“Part of that is down to history, as this area was one of the earliest to be designated as a Site of Special Scientific Interest (SSSI) and we’ve been working together for many years with lots of organisations like the RSPB, Dorset Wildlife Trust and Durlston Country Park owned by Dorset Country Park, to improve the local natural environment. It’s going to be exciting to be able to share all of this with the Springwatch viewers!”
Durlston Country Park is located on the dramatic Jurassic coast
In 2023 more than 2,000 rare early spider orchids were counted in just one field at Durlston, compared to only 1,000 from Durlston Head to St Aldhelm’s Head in 1986
“It will be lovely to show off Durlston!”
With the wildflower meadows at Durlston Country Park at their peak during the time of the filming, it’s expected that Springwatch will be focussing on the wild orchids, cowslips and butterflies along the dramatic Jurassic coastline.
Project leader and ranger at Durlston Country Park, Ali Tuckey said:
“It will be lovely to show off Durlston! There’s around 500 species of wildflowers across the 340 acres of limestone meadows – with nine species of orchids and 34 species of butterflies – an area of incredible diversity – one of the best in the country.
“It will be absolutely stunning with bush crickets among the grasses and orchids and all the butterflies to spot in the fields.
“Of course there will also be all the seabirds, including our colony of guillemots and we may even be lucky to have some of their eggs hatch during the Springwatch filming.
“By coincidence, it’s the very first National Nature Reserves Week – from 20th to 29th May – just before the Springwatch series goes on air, with lots of events going on at Durlston, so I’d urge people to come and visit and get a very special in person preview of all that there is here – there’s plenty to see!”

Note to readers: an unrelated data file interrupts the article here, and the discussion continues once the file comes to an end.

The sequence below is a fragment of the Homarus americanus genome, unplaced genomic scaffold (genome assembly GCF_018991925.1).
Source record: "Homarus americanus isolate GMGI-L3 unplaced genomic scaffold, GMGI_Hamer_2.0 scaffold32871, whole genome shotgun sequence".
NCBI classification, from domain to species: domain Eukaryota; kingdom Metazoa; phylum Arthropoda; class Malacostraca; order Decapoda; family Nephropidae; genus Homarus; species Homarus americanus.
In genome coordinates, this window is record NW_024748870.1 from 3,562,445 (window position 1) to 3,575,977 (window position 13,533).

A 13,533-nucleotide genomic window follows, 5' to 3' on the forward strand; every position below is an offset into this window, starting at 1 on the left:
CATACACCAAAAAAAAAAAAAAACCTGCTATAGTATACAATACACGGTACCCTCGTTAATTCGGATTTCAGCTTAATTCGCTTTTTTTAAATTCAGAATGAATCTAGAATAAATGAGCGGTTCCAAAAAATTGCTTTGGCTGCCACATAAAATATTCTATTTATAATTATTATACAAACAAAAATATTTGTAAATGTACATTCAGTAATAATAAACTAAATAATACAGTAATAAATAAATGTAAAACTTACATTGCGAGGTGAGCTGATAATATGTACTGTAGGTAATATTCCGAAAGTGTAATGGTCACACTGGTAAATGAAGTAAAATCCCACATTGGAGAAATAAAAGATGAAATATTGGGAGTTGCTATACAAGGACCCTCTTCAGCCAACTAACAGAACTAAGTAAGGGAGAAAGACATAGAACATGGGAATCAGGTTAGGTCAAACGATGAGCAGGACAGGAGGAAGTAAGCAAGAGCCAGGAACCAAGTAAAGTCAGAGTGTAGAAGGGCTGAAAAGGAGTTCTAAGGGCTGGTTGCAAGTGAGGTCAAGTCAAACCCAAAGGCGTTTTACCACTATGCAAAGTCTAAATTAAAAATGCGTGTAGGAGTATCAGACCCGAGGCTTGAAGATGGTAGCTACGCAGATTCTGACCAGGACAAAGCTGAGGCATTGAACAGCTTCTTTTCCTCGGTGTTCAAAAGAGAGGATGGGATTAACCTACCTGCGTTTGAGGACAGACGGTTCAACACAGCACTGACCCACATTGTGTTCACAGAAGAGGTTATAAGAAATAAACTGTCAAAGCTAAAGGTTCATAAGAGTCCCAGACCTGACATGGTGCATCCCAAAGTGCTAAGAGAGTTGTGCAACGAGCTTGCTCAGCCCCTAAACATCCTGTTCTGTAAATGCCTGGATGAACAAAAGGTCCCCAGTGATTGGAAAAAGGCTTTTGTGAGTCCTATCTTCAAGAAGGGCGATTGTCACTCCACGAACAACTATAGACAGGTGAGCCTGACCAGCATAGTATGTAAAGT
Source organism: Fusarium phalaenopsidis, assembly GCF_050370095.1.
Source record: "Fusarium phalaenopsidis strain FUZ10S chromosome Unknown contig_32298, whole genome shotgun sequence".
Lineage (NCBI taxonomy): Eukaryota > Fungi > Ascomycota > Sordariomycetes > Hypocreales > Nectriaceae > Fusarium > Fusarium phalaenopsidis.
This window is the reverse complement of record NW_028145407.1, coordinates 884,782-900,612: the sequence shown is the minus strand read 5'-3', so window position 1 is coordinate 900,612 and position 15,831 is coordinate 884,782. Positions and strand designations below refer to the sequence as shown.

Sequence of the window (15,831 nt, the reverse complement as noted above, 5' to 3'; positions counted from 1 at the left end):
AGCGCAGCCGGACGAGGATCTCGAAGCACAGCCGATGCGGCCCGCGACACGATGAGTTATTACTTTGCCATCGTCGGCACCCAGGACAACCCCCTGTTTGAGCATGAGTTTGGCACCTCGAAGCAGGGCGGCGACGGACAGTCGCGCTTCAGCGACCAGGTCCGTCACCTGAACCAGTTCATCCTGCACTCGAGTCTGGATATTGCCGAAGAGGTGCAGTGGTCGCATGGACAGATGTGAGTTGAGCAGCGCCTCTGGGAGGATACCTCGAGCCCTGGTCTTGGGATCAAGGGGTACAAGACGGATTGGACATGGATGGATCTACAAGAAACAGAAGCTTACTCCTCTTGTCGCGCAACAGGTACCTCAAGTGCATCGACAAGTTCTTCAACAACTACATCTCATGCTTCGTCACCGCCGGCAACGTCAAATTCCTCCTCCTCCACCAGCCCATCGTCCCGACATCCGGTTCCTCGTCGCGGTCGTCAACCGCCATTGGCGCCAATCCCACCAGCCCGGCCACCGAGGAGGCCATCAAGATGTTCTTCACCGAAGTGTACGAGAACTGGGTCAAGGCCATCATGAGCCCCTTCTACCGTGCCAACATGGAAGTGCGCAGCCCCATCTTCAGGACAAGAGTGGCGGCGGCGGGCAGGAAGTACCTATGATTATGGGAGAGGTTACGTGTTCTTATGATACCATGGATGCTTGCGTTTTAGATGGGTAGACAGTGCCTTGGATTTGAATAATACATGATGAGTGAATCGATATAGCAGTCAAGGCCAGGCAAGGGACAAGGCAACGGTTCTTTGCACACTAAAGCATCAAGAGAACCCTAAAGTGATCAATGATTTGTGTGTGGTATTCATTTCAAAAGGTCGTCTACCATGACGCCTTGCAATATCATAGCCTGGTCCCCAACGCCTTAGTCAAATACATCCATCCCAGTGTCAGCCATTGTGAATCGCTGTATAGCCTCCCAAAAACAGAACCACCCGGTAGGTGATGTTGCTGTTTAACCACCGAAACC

White tailed eagles spotted flying over Studland
More than enough going on to fill three weeks
With the reintroduction of ospreys and white tailed eagles to the area and all the marine life in Swanage Bay plus some of the best bat colonies in the UK there’s plenty to fill up the filming schedule in Purbeck.
However the series will also include a number of films from Gillian Burke who’s taking a road-trip across North Wales, exploring the region’s natural beauty from Snowdonia, across the Menai Straits to Anglesey.
RSPB Arne has a variety of habitats from wetlands…
“A chance to learn something new”
Rosemary Edwards, executive producer of Springwatch said:
“We are excited to bring this year’s Springwatch live from RSPB Arne, at the heart of Purbeck Heaths, home to an astonishing array of wildlife, from birds, reptiles, amphibians, insects and more.
“We hope that audiences will have a chance to learn something new about their favourite species, or even discover new ones.
“We hope that this year’s programmes will inspire more people to explore the beautiful and diverse nature we have in the UK, and encourage them to learn how they can make a difference too”.